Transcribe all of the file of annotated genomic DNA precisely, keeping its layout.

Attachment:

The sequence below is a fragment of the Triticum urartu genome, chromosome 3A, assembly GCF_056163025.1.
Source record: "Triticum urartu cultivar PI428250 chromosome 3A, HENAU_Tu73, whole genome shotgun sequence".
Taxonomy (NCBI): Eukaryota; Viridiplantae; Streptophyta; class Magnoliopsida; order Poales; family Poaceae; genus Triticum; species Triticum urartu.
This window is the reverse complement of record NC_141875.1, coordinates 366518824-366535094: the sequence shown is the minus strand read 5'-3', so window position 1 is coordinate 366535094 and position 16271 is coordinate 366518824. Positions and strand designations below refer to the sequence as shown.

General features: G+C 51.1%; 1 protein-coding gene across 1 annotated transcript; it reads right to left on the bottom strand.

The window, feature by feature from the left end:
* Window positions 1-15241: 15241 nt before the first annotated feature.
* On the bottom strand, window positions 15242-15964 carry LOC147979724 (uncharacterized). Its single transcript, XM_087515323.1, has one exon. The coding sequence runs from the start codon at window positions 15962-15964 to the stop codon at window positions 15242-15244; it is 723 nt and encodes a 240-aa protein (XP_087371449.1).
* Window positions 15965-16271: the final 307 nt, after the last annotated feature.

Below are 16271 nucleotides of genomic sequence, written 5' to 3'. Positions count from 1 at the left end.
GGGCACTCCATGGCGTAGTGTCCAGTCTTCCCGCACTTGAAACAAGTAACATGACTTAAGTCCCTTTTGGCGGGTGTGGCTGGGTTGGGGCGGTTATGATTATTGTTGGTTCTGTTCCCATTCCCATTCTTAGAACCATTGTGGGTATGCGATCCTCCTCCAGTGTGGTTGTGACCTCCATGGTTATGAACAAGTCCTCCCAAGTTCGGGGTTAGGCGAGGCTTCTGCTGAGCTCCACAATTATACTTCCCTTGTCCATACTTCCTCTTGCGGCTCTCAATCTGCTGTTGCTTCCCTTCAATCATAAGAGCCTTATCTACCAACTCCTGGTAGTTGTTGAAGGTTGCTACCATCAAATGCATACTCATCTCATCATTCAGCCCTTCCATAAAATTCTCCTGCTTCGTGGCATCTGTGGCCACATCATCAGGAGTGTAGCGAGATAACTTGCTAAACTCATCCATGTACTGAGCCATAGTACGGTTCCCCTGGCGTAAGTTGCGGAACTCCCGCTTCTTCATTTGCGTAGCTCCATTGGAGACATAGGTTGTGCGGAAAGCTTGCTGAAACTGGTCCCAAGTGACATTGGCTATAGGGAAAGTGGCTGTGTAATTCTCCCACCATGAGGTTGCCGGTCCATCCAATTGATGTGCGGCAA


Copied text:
The sequence below is a fragment of the Triticum urartu genome, chromosome 3A, assembly GCF_056163025.1.
Source record: "Triticum urartu cultivar PI428250 chromosome 3A, HENAU_Tu73, whole genome shotgun sequence".
Taxonomy (NCBI): Eukaryota; Viridiplantae; Streptophyta; class Magnoliopsida; order Poales; family Poaceae; genus Triticum; species Triticum urartu.
This window is the reverse complement of record NC_141875.1, coordinates 366518824-366535094: the sequence shown is the minus strand read 5'-3', so window position 1 is coordinate 366535094 and position 16271 is coordinate 366518824. Positions and strand designations below refer to the sequence as shown.

General features: G+C 51.1%; 1 protein-coding gene across 1 annotated transcript; it reads right to left on the bottom strand.

The window, feature by feature from the left end:
* Window positions 1-15241: 15241 nt before the first annotated feature.
* On the bottom strand, window positions 15242-15964 carry LOC147979724 (uncharacterized). Its single transcript, XM_087515323.1, has one exon. The coding sequence runs from the start codon at window positions 15962-15964 to the stop codon at window positions 15242-15244; it is 723 nt and encodes a 240-aa protein (XP_087371449.1).
* Window positions 15965-16271: the final 307 nt, after the last annotated feature.

Below are 16271 nucleotides of genomic sequence, written 5' to 3'. Positions count from 1 at the left end.
GGGCACTCCATGGCGTAGTGTCCAGTCTTCCCGCACTTGAAACAAGTAACATGACTTAAGTCCCTTTTGGCGGGTGTGGCTGGGTTGGGGCGGTTATGATTATTGTTGGTTCTGTTCCCATTCCCATTCTTAGAACCATTGTGGGTATGCGATCCTCCTCCAGTGTGGTTGTGACCTCCATGGTTATGAACAAGTCCTCCCAAGTTCGGGGTTAGGCGAGGCTTCTGCTGAGCTCCACAATTATACTTCCCTTGTCCATACTTCCTCTTGCGGCTCTCAATCTGCTGTTGCTTCCCTTCAATCATAAGAGCCTTATCTACCAACTCCTGGTAGTTGTTGAAGGTTGCTACCATCAAATGCATACTCATCTCATCATTCAGCCCTTCCATAAAATTCTCCTGCTTCGTGGCATCTGTGGCCACATCATCAGGAGTGTAGCGAGATAACTTGCTAAACTCATCCATGTACTGAGCCATAGTACGGTTCCCCTGGCGTAAGTTGCGGAACTCCCGCTTCTTCATTTGCGTAGCTCCATTGGAGACATAGGTTGTGCGGAAAGCTTGCTGAAACTGGTCCCAAGTGACATTGGCTATAGGGAAAGTGGCTGTGTAATTCTCCCACCATGAGGTTGCCGGTCCATCCAATTGATGTGCGGCAA